There are currently two different Lou Dobbs‘. There’s Radio Lou Dobbs, who regularly unloads on Keith Olbermann, continues chatting about Kenyan birth certificates and generally causes a ruckus. Then there’s TV Lou Dobbs, who hasn’t mentioned the birther debate in awhile, hosts a more focused show and only generally gets in trouble when hammering illegal immigration.
But several stories this week describe the possibility Radio Lou Dobbs is hurting his TV counterpart.
Radio Lou Dobbs has only existed for a little more than a year – his show launched in March 2008. But in that short time he’s used the platform to expound on a broader range of topics, without the constraint of a major conglomerate over his head. Some of this has rubbed off on TV Lou Dobbs.
Jon Friedman of Marketwatch.com writes that Dobbs “has sold his journalistic soul to the devil.” (Sidenote: since Marketwatch is owned by News Corp. the link is from Foxbusiness.com. Just to add another layer to the saga.)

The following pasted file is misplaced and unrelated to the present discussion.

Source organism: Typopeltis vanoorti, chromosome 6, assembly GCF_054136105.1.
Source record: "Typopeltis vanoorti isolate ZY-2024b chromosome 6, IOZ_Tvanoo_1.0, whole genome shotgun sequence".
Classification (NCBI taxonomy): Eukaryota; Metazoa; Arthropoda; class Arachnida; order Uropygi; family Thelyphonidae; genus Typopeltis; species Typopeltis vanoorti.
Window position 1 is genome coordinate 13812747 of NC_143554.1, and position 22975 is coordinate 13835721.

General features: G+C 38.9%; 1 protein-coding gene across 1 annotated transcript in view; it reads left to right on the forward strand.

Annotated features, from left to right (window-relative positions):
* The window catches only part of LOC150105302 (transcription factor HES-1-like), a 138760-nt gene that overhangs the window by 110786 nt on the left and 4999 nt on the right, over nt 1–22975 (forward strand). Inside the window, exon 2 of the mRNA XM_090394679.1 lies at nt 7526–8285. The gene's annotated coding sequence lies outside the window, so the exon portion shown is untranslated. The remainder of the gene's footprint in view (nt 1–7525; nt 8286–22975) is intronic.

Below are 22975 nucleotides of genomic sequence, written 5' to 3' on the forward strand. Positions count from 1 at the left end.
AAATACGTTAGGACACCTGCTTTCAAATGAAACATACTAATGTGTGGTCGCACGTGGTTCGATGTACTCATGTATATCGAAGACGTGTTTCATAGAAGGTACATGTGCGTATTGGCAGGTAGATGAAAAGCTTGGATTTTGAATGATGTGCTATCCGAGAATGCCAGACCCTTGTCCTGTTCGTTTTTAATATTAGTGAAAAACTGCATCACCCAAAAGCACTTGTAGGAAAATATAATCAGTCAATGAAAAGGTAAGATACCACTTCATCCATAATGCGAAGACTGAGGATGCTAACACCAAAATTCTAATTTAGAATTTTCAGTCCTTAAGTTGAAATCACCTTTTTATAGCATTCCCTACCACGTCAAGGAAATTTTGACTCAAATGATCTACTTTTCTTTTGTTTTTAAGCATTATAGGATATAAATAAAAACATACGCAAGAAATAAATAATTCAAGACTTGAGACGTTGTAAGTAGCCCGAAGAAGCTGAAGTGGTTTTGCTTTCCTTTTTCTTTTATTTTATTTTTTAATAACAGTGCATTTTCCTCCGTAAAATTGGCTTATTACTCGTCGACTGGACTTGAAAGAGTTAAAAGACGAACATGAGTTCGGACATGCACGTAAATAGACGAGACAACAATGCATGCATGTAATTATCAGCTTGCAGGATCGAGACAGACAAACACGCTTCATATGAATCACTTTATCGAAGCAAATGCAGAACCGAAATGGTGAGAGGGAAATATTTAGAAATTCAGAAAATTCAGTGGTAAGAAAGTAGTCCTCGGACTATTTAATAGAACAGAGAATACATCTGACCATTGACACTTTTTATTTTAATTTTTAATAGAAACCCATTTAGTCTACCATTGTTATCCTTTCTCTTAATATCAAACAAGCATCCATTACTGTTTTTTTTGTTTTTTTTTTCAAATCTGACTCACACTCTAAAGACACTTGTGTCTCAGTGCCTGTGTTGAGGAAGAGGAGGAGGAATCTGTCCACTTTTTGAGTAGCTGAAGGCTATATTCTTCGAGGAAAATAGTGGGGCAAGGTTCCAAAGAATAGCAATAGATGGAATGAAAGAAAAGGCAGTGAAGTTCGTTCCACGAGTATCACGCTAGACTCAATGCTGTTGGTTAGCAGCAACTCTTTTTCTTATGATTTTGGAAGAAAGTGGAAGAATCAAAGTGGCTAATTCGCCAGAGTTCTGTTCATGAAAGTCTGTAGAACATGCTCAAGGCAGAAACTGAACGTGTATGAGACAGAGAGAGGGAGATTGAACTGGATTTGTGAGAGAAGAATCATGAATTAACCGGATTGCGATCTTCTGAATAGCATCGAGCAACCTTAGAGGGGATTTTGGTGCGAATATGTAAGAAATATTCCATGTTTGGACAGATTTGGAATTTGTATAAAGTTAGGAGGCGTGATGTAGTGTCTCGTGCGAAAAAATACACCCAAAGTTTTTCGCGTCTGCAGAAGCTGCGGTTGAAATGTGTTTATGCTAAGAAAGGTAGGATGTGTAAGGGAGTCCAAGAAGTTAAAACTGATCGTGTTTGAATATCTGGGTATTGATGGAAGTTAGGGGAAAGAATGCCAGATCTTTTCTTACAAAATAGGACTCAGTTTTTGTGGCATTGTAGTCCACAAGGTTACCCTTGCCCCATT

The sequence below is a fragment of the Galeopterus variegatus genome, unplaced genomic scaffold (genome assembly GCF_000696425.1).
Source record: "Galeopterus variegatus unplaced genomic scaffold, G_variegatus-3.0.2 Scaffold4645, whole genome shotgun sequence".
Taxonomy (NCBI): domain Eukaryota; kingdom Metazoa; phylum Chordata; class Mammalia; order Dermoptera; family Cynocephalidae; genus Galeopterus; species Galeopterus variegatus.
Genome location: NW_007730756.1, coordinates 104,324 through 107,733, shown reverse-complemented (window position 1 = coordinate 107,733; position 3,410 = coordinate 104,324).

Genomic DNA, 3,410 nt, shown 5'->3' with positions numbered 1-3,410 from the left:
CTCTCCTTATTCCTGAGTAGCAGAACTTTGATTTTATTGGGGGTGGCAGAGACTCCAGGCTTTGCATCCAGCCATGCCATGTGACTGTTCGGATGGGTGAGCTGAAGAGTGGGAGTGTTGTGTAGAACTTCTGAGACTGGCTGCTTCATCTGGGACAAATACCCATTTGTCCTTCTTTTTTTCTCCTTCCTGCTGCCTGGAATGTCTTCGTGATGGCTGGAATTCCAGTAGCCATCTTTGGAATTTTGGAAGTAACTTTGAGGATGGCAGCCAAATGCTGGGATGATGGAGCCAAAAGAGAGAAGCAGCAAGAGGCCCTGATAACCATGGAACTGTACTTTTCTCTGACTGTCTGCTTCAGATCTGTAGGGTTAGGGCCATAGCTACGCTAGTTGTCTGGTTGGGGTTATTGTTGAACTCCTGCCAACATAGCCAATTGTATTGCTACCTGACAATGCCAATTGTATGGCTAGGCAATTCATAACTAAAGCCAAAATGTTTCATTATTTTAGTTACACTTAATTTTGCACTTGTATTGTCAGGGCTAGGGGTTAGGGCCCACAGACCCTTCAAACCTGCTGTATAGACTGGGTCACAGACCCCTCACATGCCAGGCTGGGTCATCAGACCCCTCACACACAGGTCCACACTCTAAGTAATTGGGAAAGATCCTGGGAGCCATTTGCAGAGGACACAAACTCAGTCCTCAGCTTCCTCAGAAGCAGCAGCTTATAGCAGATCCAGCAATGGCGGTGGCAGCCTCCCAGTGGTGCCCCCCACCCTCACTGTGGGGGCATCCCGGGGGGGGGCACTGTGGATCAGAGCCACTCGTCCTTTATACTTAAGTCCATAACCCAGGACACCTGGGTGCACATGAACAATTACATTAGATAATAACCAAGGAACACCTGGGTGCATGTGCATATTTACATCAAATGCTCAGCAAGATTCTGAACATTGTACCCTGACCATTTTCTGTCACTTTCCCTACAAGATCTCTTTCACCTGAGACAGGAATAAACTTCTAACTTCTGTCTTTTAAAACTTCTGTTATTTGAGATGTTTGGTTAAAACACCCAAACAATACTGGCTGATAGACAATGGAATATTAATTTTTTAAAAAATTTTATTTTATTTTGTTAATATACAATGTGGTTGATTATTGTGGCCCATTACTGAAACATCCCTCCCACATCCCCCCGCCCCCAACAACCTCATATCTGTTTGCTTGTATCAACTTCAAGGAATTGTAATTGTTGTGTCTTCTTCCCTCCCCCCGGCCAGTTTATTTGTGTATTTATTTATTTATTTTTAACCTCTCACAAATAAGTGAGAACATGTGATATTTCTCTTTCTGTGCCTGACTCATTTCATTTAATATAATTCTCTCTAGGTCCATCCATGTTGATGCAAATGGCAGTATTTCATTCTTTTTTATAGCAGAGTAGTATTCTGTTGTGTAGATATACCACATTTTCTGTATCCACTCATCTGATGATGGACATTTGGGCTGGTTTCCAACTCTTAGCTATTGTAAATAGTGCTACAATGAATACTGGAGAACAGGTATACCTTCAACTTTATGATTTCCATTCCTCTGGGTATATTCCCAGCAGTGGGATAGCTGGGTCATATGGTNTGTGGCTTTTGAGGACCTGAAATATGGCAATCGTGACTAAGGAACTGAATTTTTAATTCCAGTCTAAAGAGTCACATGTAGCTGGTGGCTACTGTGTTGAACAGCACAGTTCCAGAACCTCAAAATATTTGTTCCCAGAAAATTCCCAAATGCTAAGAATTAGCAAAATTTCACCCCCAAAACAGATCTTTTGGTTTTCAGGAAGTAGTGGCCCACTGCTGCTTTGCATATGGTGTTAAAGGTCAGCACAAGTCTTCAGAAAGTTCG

Dobbs definitely brought the birther debate onto his TV program, but the majority of it took place on radio. But Friedman writes it hasn’t helped, and may have hurt, his TV ratings.
According to CNN’s research, Dobbs has lost 31,000 total viewers in the past year. About 789,000 people were tuning into his show on a daily basis in June and July, down from 820,000 for the same period in 2008. It’s a decrease of 4%.
It took him a long time, but CNN President Jon Klein finally got around to doing what he should have done a long time ago. In order to maintain the professed trademark of his network for objectivity in broadcasting, he realized he had no choice but to fire Lou Dobbs.
Of course, cautious as he is, Klein did not fire the anti-immigration crusader directly, or even alone. He threw Dobbs overboard as part of a vendetta against radio talk-show hosts in general.
Obviously Dobbs isn’t getting fired. But Radio Lou Dobbs’ existence means TV Lou Dobbs gets thrown into discussions that involve the “noise” of talk radio. Dobbs has been a mainstay at CNN ever since its launch in 1980. And he’s evolved from a business guy to a news guy to an opinion guy. While TV Lou Dobbs has never shied away from controversy, there’s a good chance if he were to ever get fired for anything, it would be Radio Lou Dobbs’ fault.